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A strip mall on Water Street and Branciforte Avenue in Santa Cruz could be transformed into a five-story apartment complex with ground-floor retail space and a rooftop bar, under a proposal developers plan to submit to the city.
The 831 Water Street project would give the city 151 new housing units, most of them studios and more than half affordable units, according to preliminary designs presented in a community meeting on Jan. 27 that about 200 people attended.
Although developers have not yet submitted an application for the project, community meetings are intended to give city staff and constituents a chance to suggest changes.
During the first forum, several neighbors expressed concern about the size and scale of the project, especially considering its location in a mostly one-story residential area. Others feared how the large buildings and additional traffic could affect quality of life (and sunlight) in the neighborhood, or create congestion and parking issues on nearby streets.
See a comparison below of what the spot looks like now and what is proposed by developers:
The 77 affordable units would include 47 units for very-low-income renters, as well as low-income and moderate-income units. Affordable housing units would range in size from 338-sq. ft. studios to 624-sq. ft. one-bedroom apartments. The remaining apartments in the pair of five-story buildings would be “workforce housing” — studio, one-bedroom and two-bedroom apartments with rents below market rate for people earning 80% to 120% of area median income, according to Novin Development.
Initial designs showed affordable and workforce units in separate buildings, but those plans could change once the project is submitted to the city, since inclusionary housing units must be evenly distributed throughout a development, Principal Planner Samantha Haschert said.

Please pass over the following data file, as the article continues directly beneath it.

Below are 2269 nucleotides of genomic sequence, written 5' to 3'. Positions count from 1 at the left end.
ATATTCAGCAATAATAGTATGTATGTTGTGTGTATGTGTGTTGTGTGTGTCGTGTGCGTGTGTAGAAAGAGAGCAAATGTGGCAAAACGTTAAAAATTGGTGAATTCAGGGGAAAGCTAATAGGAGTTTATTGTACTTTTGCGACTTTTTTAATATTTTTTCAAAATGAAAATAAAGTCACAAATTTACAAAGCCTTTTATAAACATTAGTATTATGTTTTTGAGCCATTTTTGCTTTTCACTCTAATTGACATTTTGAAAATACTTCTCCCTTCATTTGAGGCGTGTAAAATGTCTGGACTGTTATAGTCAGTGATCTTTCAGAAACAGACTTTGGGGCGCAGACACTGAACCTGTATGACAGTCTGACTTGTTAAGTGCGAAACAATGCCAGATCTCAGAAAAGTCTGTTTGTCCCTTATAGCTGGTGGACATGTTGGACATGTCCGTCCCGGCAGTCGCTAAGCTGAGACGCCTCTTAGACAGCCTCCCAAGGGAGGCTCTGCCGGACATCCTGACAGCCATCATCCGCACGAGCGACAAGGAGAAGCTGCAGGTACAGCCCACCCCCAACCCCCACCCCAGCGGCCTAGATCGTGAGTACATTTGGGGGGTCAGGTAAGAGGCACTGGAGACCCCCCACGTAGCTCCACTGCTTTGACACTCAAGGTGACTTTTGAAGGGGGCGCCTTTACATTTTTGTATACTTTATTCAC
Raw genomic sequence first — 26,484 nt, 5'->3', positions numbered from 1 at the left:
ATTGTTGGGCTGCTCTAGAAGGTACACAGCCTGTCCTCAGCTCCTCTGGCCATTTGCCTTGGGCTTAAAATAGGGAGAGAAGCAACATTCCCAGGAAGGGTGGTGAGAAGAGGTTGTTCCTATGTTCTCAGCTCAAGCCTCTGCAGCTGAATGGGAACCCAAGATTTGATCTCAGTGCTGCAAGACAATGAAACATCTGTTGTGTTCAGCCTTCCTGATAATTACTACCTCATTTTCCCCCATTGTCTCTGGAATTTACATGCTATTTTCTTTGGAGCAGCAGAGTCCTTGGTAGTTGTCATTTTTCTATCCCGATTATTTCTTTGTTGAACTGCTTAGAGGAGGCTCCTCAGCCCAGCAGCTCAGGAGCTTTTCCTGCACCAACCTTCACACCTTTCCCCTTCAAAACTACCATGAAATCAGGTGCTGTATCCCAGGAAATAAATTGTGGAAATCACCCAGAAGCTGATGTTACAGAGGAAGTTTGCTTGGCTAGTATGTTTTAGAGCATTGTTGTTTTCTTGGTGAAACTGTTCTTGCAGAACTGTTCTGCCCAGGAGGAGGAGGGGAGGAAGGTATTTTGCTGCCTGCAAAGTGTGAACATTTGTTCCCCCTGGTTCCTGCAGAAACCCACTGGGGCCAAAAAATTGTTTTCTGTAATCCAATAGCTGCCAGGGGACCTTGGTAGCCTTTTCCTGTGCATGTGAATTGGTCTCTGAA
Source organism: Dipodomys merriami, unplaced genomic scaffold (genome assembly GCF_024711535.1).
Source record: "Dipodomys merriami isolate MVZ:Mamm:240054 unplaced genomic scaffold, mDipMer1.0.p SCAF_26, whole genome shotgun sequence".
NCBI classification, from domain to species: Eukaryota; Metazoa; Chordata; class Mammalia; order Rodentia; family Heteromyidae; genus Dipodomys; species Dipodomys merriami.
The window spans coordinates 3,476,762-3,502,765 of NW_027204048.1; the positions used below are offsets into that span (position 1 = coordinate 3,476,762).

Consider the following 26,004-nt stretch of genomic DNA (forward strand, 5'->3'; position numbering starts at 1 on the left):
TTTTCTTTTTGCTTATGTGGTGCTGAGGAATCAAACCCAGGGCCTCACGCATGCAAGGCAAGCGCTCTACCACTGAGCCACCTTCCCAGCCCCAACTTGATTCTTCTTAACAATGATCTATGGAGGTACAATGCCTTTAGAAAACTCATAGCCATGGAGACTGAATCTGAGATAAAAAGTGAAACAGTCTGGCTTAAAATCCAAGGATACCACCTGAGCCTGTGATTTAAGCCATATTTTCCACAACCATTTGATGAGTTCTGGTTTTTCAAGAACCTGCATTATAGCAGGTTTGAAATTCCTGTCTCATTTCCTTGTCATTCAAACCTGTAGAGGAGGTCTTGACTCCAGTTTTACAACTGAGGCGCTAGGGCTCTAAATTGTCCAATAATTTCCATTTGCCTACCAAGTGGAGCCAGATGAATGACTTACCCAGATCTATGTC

Because the proposal includes affordable housing, the project is eligible for more total units and taller structures — 59-foot-tall buildings instead of the 40-foot threshold set for the area. As it weaves its way through bureaucratic processes, Novin Development is also relying on faster approvals under a state law, SB 35, that’s meant to help quickly create more affordable housing in California.
Two commercial features of the 831 Water Street proposal make it open to more than just tenants: a rooftop cafe-lounge-bar and ground-floor retail space.
On the first floor, there would be 9,000-sq. ft. of retail space at the corner of Water Street — similar to what exists now in the strip mall that contains DJ’s Mini Mart, a MetroPCS store and a massage parlor. The current tenants of the site would have the option to move into the new structure, the developers said.
On the roof of one building, developers propose a 2,300-sq. ft. “lounge space” with greenery, seating and views of the ocean which would be privately owned but publicly accessible. A covered, outdoor bar area would sit on the south side of the building and be surrounded by planters in order to make it less visible from the street and to increase privacy for neighbors.
The city police and planning departments are also reviewing the proposed rooftop bar to determine whether it’s an appropriate use at 831 Water Street, and what risks it could create.
The roof is one of various shared spaces developers plan to build around the property. A large community room would provide computer access and other services to tenants, according to the plans.
This project also includes a couple dozen street-level parking spaces for businesses and a below-ground parking garage with capacity for 141 vehicles. A modern parking technology called “stacking” would be used to fit more vehicles into a single parking space by stacking them on top of one another, the developer said. There will also be two bicycle storage rooms with space for up to 132 bikes on-site.
The Santa Cruz Public Works Department found that a traffic study would need to be done to analyze parking and on-site traffic, driveway access on Water Street and other issues. A right-turn lane southbound on North Branciforte Avenue would also be needed to account for traffic stemming from the development, according to a report from city staff.
The developers will host a second community meeting in coming weeks, but it had not been scheduled as of Feb. 5. Once the project is formally pitched to the city, the planning commission and city council will have to sign off on it. The project could also face additional scrutiny under the California Environmental Quality Act. There will be opportunities for public comment at each step along the way.